Keywords: Literacy education, learner-centered
Hohn, Marcia Drew. Empowerment Health Education in Adult Literacy: A Guide for Public Health and Adult Literacy Practitioners, Policy Makers and Funders. [Print and online versions] Literacy Leader Fellowship Program Reports: Vol. III, No. 4, Part A. Washington, DC: NIFL, 1998.
Available at: http://www.nifl.gov/hohn/HOHN.HTM, free.
Also available in print from: National Institute for Literacy; 800 Connecticut Avenue, NW; Washington, DC 20202-7560; phone (800) 228-8813; free.
This 151-page, large print report was written for public health and adult literacy practitioners, policymakers and funders. It begins with a discussion of the connections between literacy level and health status. It includes a description of the research process engaged in by the author, who examined a health promotion project taking place in an adult education program. The project used a participatory approach: a team of adult literacy students set the agenda for what topics to research and how to teach the material to others. The research itself was designed as action research with the students having a say in setting the research parameters. The author describes two education campaigns of the team: one on early detection of breast, cervical, and testicular cancer, and one on family violence. She includes some proposed implications for policy and funding. The report concludes with suggestions for adult literacy practitioners and health practitioners interested in using an "empowerment" methodology to teach health issues with limited literacy audiences. It includes an extensive bibliography.
Keywords: Action research / Health education / Literacy education, learner-centered
Horsman, Jennifer. Something in My Mind Besides the Everyday. Toronto: The Women's Press, 1990.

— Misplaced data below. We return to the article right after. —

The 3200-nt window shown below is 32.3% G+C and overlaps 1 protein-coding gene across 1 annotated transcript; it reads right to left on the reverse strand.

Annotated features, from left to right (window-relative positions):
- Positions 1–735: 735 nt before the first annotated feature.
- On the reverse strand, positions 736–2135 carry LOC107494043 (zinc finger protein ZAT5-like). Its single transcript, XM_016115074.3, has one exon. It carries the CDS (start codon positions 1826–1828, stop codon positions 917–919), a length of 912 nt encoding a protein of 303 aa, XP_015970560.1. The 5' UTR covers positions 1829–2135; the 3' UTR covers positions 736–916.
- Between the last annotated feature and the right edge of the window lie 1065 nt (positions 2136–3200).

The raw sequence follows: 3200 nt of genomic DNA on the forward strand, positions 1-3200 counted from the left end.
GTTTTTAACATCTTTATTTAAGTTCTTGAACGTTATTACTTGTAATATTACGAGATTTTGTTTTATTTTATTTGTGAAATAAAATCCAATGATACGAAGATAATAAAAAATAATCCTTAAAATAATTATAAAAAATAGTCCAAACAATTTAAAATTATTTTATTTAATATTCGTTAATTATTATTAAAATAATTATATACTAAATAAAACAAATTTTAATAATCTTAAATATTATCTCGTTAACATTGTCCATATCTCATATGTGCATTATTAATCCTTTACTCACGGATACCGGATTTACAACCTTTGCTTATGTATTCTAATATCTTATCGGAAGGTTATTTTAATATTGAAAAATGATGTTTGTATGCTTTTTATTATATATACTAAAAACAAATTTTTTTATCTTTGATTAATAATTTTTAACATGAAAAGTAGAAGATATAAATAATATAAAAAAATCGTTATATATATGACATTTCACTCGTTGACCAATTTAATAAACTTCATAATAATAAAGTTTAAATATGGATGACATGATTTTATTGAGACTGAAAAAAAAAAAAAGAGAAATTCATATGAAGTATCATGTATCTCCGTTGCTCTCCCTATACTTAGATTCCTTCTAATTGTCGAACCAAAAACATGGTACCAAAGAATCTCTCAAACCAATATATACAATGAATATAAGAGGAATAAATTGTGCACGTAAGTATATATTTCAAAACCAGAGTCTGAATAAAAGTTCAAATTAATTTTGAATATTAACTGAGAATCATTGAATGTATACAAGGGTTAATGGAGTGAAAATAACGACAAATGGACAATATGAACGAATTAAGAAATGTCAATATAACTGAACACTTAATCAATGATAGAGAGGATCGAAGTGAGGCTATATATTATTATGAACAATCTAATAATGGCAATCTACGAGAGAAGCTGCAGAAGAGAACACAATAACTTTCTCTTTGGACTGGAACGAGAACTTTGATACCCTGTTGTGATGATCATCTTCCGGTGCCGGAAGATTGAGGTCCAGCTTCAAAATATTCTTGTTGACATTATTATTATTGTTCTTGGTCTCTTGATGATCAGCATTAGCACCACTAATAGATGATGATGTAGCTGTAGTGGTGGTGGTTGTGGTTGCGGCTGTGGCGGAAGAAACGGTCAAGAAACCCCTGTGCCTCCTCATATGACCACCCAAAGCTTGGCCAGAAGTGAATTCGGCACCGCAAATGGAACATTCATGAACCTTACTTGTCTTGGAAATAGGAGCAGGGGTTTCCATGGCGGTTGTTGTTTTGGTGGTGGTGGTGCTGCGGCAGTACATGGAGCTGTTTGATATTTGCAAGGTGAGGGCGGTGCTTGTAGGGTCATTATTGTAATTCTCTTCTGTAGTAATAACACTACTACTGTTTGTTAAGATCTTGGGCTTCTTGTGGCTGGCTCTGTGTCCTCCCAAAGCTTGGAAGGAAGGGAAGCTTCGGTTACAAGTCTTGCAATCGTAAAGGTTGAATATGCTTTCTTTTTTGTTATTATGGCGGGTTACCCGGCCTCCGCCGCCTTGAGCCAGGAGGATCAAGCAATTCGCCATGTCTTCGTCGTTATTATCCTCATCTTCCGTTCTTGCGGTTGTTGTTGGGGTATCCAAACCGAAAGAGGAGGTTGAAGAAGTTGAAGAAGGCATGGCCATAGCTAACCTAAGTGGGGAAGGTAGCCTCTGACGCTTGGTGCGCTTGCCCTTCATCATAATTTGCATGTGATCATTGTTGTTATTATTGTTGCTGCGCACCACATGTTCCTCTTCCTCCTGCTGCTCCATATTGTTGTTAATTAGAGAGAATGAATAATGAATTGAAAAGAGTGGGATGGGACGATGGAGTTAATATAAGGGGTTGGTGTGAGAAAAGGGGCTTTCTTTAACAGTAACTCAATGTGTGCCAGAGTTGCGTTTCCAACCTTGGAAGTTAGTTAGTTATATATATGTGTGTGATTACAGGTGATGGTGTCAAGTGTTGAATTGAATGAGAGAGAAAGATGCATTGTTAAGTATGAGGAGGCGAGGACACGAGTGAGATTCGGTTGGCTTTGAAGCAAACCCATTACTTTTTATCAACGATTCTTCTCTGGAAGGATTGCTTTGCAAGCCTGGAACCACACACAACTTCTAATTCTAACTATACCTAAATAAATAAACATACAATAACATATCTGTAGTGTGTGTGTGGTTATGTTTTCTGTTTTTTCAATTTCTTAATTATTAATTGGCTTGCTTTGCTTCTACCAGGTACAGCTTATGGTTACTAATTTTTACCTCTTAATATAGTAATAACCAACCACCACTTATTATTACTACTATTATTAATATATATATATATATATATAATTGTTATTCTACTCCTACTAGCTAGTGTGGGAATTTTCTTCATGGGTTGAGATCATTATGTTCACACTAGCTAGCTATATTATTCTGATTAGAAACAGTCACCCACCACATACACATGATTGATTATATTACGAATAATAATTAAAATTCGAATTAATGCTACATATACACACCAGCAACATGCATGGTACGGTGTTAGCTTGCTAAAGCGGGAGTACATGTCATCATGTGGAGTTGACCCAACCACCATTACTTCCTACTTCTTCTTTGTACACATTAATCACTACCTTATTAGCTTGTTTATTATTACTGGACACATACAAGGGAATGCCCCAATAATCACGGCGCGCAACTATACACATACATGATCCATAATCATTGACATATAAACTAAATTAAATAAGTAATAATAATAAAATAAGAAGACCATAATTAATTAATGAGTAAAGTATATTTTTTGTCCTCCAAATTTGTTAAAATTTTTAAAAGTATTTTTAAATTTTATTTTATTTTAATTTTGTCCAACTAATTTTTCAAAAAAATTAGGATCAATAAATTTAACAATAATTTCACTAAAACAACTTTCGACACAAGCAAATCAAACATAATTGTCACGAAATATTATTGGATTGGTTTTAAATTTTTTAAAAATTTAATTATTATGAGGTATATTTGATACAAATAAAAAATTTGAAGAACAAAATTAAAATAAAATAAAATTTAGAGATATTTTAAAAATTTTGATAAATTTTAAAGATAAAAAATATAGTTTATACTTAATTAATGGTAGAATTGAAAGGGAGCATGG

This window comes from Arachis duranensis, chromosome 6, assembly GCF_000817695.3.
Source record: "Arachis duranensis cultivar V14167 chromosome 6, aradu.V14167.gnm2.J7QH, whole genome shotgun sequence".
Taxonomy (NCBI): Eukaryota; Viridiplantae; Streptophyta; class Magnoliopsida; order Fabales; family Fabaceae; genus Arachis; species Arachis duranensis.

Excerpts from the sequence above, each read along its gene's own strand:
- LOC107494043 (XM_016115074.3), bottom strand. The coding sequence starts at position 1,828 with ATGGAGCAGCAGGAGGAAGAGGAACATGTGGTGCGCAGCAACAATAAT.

Available from: InBook Distributors; phone (800) 626-4330; $13.95.
The author of this 238-page study set out to challenge the myths of illiteracy by listening to women's accounts of their own lives. In the process she has written an enlightening book for literacy and health workers alike. She interviewed 23 women participating in literacy and training programs and 10 workers in these programs in 1986 in rural Nova Scotia. She examines some of the myths about illiteracy such as literacy will automatically improve lives; "illiterates" can't think abstractly or use logic; and women are to blame for their own illiteracy. She identifies social structures that support the myths of illiteracy, including the ways in which the media creates an artificial division between "illiterates" and "literates"; lumps all people who can't read into a homogeneous group; and imposes "standard" English as superior to other forms of speech or writing. Horsman notes that while there is talk in the media about how many people can't read, social structures are still set up as if everyone can. She also looks at how women labeled as "illiterate" both resist the dominant discourse by refusing to be labeled as "stupid," and how they define their literacy needs in contrast to what the literacy programs think they need. The author makes a powerful case for valuing these womens' experiences and recognizing that many left school for complex reasons rather than lack of motivation.